6. During the Fall term of 1970 the Hazelwood High School administration promulgated an oral policy whereby faculty members who wished to invite visitors or speakers had to apply for administration approval before the visitors or speakers were allowed to come onto the campus. The administration in implementing this policy had been mindful of a previous disruptive incident at another local high school. This policy had been in effect before this time but was republished for emphasis.

7. Plaintiff felt that this visitation policy allowed the school administration to prohibit any visitor suggested by the faculty but allowed the faculty no such control over visitors invited by the administration.

8. During the morning of March 30, 1971, while at school plaintiff heard an announcement that a Reserve Officer Training Corps ("R.O.T.C.") representative would be in the school that day to discuss R.O.T.C. programs with students. Thereafter on that day plaintiff spoke twice in the school hallways with school Principal Lawrence Fuqua about this R.O.T.C. visitation in light of the school's visitation policy. The first of these discussions between plaintiff and Principal Fuqua occurred when plaintiff stopped Fuqua in the hallway and asked who had invited the R.O.T.C. representative. To this question Principal Fuqua answered that he had invited the representative and that the representative was his own son. Plaintiff replied that he did not think that R.O.T.C. had a right to be on campus. Principal Fuqua responded that he believed the R.O.T.C. did have such a right. Principal Fuqua then enquired of plaintiff how he would enjoy being in a country that did not have the benefit of military protection. Principal Fuqua asserted that he would decide who would be allowed on campus.

9. Later that same day plaintiff approached Principal Fuqua near the latter's office to explain that he felt that the students and faculty should decide who comes onto the school campus. Fuqua testified that he responded, "Mr. Birdwell, according to Missouri law the Board of Education is charged with the operation of the schools and they have delegated me as principal to operate the school and it's my responsibility to operate the school in the manner that the Board of Education would like me to and that's my responsibility and mine alone to determine who is on campus and who is not. You are not involved in this and you're not to pursue it any farther."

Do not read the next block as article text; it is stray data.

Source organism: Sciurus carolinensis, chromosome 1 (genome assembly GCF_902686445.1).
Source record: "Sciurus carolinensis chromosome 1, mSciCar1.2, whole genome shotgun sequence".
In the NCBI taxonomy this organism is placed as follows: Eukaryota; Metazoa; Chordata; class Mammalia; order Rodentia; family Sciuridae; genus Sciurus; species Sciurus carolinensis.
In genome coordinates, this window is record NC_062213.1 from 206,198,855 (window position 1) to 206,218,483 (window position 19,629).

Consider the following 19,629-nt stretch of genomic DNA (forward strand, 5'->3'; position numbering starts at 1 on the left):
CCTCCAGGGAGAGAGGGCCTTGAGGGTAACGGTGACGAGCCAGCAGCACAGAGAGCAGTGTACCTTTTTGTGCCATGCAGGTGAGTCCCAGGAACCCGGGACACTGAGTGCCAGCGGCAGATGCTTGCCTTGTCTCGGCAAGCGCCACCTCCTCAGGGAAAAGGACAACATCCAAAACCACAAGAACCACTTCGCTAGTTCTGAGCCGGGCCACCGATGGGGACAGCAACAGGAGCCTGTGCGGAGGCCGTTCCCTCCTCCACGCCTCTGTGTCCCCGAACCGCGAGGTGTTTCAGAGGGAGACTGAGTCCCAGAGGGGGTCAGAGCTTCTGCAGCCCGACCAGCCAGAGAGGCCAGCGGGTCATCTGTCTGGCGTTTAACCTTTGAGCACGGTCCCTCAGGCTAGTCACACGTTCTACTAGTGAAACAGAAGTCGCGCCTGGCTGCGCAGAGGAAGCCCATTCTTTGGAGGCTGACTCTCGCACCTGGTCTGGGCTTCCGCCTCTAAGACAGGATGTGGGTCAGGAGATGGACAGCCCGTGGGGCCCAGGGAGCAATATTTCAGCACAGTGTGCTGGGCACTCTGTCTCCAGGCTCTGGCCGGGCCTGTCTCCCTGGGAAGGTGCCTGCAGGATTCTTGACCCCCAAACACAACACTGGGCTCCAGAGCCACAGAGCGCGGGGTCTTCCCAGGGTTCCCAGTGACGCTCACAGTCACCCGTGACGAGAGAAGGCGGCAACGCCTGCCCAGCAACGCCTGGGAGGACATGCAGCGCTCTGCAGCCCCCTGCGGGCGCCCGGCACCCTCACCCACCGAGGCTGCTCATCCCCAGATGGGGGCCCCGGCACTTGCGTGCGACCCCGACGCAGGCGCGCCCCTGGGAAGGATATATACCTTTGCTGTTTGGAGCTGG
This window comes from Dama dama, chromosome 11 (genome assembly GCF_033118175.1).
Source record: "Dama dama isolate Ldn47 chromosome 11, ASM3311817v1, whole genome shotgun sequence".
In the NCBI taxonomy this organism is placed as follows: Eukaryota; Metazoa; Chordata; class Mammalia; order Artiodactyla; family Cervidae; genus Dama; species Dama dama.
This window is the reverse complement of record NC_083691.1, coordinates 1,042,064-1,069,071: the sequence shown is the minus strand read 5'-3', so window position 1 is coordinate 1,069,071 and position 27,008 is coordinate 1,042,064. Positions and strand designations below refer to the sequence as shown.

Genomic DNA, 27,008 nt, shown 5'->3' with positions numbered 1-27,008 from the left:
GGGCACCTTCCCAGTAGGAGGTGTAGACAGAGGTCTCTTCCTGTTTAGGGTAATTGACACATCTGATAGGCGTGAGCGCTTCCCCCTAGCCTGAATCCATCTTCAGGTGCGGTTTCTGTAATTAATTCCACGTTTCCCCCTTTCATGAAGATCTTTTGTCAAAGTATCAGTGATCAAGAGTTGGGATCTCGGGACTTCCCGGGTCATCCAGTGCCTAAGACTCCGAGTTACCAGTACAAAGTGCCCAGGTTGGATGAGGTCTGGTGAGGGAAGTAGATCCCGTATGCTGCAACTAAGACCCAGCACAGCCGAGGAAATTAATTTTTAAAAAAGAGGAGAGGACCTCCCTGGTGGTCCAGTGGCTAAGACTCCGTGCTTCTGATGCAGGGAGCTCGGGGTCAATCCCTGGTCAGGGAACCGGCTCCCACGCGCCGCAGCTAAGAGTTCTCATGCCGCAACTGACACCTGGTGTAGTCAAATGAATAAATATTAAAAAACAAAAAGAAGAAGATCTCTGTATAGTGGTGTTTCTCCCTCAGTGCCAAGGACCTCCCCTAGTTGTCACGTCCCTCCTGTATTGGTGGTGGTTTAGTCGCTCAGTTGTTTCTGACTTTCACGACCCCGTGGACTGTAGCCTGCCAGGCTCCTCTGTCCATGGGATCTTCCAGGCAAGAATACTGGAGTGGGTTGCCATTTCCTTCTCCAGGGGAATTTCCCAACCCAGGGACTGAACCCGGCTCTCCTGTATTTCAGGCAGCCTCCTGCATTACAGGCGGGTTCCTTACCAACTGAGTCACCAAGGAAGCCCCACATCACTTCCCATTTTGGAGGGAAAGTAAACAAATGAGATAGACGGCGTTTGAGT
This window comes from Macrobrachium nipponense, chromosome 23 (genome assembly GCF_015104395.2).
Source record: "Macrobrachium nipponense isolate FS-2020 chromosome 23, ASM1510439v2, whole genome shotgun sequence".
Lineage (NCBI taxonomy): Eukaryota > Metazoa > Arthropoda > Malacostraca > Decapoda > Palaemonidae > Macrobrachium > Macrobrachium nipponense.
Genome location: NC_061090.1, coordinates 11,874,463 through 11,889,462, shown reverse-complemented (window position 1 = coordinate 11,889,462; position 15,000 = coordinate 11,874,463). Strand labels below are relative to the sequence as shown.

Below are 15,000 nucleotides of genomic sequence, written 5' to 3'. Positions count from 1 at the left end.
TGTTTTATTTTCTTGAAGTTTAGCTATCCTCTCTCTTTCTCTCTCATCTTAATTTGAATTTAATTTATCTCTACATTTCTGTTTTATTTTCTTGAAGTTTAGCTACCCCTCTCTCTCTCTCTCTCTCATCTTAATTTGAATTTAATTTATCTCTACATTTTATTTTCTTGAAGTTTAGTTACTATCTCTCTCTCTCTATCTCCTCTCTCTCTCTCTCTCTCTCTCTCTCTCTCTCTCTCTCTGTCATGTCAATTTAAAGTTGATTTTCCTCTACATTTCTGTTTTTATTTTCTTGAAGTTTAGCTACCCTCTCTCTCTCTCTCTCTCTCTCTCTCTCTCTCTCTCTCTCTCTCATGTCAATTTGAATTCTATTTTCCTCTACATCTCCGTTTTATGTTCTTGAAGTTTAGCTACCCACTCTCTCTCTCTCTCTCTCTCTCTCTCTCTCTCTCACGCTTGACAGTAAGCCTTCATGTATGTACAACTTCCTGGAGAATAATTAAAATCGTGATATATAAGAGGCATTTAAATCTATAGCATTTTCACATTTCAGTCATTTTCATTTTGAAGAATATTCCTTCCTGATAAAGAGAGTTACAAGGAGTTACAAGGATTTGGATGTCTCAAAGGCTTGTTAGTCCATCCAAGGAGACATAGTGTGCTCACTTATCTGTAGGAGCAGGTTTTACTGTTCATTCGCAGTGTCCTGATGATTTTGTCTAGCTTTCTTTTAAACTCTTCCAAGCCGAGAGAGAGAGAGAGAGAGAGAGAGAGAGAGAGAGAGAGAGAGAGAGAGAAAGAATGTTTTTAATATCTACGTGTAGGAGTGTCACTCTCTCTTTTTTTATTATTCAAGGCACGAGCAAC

10. No other incident occurred between plaintiff and Fuqua until May 19, 1971. At the beginning of the second period on that day over the school's public address system the announcement was made that United States Army recruiters would be in the building and students were invited to speak with them. The announcement came at the beginning of the period during the portion of the class period normally set aside for announcements. During this period plaintiff was conducting a class in Algebra II for students of all three school years.

11. Plaintiff was surprised at the announcement and disappointed that there had been no prior discussion among the school administration, the faculty and the student body regarding a consensus on this visitation. Plaintiff testified that he told the class "The majority of you may feel that there is nothing wrong with this at all, and that's perfectly all right for you to feel that way. On the other hand, there may be some among us who may feel rather strongly about it." Plaintiff indicated that before people like this are invited onto the campus there should be a consensus of the students and the faculty in favor of having them. Thereafter, general class discussion of the visit by military personnel ensued and continued during substantially all of the remaining class period. Four students testified that during this class period plaintiff became emotionally excited; one student testified that plaintiff "was upset in a surprised form, but . . . he didn't totally go to the end," indicating to the Court that plaintiff retained some control over his emotional state.

12a. David Palmer, a student in plaintiff's class present during this second period of May 19, then sixteen years of age, testified that plaintiff mentioned to the class that the students at Hazelwood High School were "4000 strong," could get the military personnel off campus if they desired, and that "at Washington University they the students wouldn't tolerate it." Palmer testified, however, that plaintiff did not suggest that the students actually remove the recruiters physically.

b. On that day a student organization distributed apples to the faculty members to show appreciation. Four students, Douglas Stephens, Jim Shannon, Rickie Ferrier, and Timothy Watts testified that plaintiff suggested during that second period class that the students could throw his apple at the recruiters; they further testified that by his comments he implied...